I think (hope, dream) that my writing is heavily influenced by Nancy Kress, who sees her work as influenced by Ursula LeGuin, who sees herself as influenced by Virginia Woolf.

Woolf, in turn, in this book, mentions Defoe's influenc...more
Sandy Parsons
It’s both wonderful and frustrating that her husband edited her diary for us. There is so much missing, and you can’t help but wonder at certain points if she would agree with what was cut, or even, what was left in (I am aware that her diaries have been published in uncut form as well, but I am specifically referring to this work as I read it). Read continuously, it is often tedious and repetitive, because, as anyone who’s ever kept a journal knows, each life has its themes that it keeps return...more
Laura
I lingered through this gorgeous book, all the while connecting with Virginia Woolf as a writer, especially understanding her exhaustion after finishing the final corrections of a novel, and the unsettled feeling after it's published...thinking: It's no good, no one's going to like it, it's nonsense...and then being surprised when people do like it (she pretty much knew out of her critics who wouldn't.)

I loved this entry from Wednesday, September 6th 1922:

"My proofs [Jacobs Room:] come every ot...more
Haley
One of the most interesting diaries I've read. I'd love to read them unabridged, without Leonard's editing for personal writing, but even with that, they were fascinating. Virginia is one of my favorite people, I think she was brilliant, and I need to read so much more of her work.

This is a wonderful read for anyone who has ever written, wants to write, writes on a regular basis, or loves to literature. She writes regularly about her writing process, as well as what she is reading, thinking, etc...more
Kaylee
This is another case of buying the book for a college class, not being assigned anything from it, and feeling like I should actually read it since I paid for it. I thought I might like it better than I liked any of her actual writing (I'm normally a sucker for journal entries or letters), but alas. I found myself being annoyed at her constant "I'm thrilled with everything/I'm so depressed; I'm ecstatic at the positive reviews/crushed by the negative reviews/I don't care about reviews a whit; I c...more
Katy Bennett
Purely on a pleasure level, I found this really slow going and tedious. It was hard to keep up with the style of writing the way one thought bled into another unrelated thought. Hard to really know who all the people Virginia writes about are as they were so personal to her daily life that they meant nothing to me as a reader.

Also I never got a sense of change in Virginia's personality as the diaries moved through the years.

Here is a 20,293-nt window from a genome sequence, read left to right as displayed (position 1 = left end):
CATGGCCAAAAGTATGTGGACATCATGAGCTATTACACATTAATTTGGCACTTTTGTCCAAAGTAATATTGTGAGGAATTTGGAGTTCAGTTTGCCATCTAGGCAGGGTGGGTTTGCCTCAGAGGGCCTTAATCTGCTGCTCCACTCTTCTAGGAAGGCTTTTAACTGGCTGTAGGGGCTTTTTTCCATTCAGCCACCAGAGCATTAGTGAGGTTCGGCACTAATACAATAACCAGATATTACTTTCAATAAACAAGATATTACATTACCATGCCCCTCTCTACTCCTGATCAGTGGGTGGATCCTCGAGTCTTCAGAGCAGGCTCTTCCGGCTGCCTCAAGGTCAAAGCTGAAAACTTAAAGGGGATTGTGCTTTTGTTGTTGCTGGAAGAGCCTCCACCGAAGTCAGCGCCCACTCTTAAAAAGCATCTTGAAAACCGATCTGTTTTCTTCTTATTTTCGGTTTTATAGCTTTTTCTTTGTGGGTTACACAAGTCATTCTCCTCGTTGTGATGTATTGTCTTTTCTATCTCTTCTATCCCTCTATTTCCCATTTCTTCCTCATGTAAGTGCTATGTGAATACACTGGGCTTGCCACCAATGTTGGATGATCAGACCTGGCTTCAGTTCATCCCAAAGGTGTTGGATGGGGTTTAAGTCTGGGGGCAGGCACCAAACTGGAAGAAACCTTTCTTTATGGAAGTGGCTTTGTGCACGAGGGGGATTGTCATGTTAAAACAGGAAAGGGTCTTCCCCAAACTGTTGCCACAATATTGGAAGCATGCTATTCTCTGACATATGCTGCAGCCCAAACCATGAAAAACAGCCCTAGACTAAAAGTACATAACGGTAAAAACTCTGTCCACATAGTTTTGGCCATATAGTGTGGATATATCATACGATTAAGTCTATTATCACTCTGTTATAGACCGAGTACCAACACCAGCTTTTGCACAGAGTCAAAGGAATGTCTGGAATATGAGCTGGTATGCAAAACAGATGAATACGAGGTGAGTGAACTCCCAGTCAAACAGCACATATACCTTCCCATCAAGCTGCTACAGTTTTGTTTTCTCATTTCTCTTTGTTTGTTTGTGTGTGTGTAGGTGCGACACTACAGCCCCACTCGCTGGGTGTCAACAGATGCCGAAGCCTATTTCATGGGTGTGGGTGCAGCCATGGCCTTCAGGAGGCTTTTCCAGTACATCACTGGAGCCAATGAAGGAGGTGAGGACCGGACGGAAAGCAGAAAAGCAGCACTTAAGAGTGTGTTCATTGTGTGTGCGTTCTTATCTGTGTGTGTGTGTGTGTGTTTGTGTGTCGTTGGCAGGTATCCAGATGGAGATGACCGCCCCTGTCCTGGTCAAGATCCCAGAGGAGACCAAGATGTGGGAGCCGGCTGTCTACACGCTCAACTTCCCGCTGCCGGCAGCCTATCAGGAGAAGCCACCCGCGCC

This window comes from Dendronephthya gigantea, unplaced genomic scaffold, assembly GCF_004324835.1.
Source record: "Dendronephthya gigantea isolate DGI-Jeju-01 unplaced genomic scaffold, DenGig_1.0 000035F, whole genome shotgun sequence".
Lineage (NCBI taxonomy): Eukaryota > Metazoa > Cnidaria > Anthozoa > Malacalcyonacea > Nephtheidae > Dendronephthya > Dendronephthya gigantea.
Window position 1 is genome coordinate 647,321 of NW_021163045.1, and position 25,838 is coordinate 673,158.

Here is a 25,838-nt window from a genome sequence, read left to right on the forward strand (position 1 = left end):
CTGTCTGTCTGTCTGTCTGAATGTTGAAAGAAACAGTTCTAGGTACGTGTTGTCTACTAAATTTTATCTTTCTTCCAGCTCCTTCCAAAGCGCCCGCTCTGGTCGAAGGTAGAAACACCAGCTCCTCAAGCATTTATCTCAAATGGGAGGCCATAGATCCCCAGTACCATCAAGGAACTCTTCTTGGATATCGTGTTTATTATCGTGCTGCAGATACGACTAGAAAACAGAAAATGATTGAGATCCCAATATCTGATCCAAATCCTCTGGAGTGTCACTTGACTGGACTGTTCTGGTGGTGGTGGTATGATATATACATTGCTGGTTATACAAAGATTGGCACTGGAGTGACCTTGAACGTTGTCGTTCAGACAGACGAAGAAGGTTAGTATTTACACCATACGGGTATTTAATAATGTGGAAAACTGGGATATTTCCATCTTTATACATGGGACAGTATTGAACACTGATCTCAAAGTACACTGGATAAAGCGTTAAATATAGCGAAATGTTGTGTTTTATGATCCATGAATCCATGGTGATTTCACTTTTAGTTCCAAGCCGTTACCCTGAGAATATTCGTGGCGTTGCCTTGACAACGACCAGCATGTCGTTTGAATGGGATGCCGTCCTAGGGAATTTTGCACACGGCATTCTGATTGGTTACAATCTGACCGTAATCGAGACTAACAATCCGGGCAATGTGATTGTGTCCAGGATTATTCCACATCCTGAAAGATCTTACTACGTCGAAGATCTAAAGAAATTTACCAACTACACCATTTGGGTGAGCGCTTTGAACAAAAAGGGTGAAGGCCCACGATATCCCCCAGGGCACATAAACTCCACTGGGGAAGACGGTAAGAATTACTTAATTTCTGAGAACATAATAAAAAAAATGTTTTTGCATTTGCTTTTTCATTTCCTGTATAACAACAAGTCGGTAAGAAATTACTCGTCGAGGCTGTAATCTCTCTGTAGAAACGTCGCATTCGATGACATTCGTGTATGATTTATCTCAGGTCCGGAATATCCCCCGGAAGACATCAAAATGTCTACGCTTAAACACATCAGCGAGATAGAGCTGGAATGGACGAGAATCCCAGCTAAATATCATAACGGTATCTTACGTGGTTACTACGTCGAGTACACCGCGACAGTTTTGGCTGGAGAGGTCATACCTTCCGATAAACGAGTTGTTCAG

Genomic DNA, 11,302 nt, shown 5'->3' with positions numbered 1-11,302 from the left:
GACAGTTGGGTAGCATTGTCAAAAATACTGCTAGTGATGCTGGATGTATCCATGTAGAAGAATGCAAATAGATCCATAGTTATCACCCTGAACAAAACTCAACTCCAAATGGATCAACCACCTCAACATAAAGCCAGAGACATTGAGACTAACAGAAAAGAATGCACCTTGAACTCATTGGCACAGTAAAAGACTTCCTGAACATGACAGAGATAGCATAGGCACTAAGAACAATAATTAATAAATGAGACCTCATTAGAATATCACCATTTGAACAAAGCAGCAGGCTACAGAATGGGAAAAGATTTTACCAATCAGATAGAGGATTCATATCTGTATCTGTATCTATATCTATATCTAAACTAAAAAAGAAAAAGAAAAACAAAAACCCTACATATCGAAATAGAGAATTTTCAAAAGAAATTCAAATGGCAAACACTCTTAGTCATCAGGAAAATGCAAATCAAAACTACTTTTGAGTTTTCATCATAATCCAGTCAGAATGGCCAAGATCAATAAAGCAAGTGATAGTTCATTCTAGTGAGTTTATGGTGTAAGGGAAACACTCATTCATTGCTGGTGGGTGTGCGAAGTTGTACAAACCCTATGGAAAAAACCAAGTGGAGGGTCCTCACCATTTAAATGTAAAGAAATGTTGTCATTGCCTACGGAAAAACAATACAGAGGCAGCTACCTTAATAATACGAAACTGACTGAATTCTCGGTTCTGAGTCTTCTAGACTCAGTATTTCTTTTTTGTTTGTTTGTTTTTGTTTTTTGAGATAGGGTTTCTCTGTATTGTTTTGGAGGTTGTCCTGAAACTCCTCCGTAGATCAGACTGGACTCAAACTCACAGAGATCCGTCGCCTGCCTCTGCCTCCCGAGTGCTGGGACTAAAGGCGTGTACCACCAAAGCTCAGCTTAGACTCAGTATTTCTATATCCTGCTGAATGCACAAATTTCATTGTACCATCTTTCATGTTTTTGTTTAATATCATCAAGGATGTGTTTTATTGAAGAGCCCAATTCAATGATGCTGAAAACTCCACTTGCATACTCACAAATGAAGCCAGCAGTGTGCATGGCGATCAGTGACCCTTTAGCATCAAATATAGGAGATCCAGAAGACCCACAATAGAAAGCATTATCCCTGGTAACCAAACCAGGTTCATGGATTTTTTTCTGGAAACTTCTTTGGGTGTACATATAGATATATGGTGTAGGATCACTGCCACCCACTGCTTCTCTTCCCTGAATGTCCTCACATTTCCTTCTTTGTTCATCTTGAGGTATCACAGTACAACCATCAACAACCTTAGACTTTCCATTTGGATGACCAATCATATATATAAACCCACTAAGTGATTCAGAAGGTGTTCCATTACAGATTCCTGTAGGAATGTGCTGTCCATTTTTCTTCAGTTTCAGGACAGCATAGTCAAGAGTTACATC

From a writer's interest, I found it inspiring to keep going with my own...more
Nellie Airoldi
È come spiare dal buco della serratura, avere il dono dell'invisibilità e decidere di entrare nella vita di Virginia Woolf per poter capire, ammirare, sognare, migliorare con lei.

Sono contrastanti le sensazioni che si provano leggendo il suo diario: ammirazione per la sua capacità di rendere la prosa meravigliosa anche quando il fine non è la scrittura di un'opera, ammirazione per la sua creatività, ammirazione per i suoi nervi sempre tesi che non riesce a tenere a bada e che cerca in ogni modo...more
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help 1 5 Jan 14, 2014 09:07AM  
Read by Theme: A Writer's Diary by Virginia Woolf 3 33 Aug 18, 2012 03:56AM  
  • Virginia Woolf
  • Virginia Woolf: A Biography
  • Virginia Woolf: An Inner Life
  • Anne Sexton: A Self-Portrait in Letters
  • Mrs. Woolf and the Servants: An Intimate History of Domestic Life in Bloomsbury
  • Journal of Katherine Mansfield
  • On Writing (Modern Library)
  • The Brontës: A Life in Letters
  • Virginia Woolf
  • Letters Home
  • On Becoming a Novelist
  • With Borges
  • The Silent Woman: Sylvia Plath and Ted Hughes
  • The Journal of Joyce Carol Oates: 1973-1982
  • Sylvia Plath: Method and Madness
  • Ernest Hemingway on Writing
  • The Diary of Anaïs Nin, Vol. 4: 1944-1947
  • Mourning Diary
6765
(Adeline) Virginia Woolf was an English novelist and essayist regarded as one of the foremost modernist literary figures of the twentieth century.

During the interwar period, Woolf was a significant figure in London literary society and a member of the Bloomsbury Group. Her most famous works include the novels Mrs Dalloway (1925), To the Lighthouse (1927), and Orlando (1928), and the book-length es...more
More about Virginia Woolf...
Mrs. Dalloway To the Lighthouse A Room of One's Own Orlando The Waves

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“I will not be "famous," "great." I will go on adventuring, changing, opening my mind and my eyes, refusing to be stamped and stereotyped. The thing is to free one's self: to let it find its dimensions, not be impeded.” 254 likes
“I enjoy almost everything. Yet I have some restless searcher in me. Why is there not a discovery in life? Something one can lay hands on and say “This is it”? My depression is a harassed feeling. I’m looking: but that’s not it — that’s not it. What is it? And shall I die before I find it?” 48 likes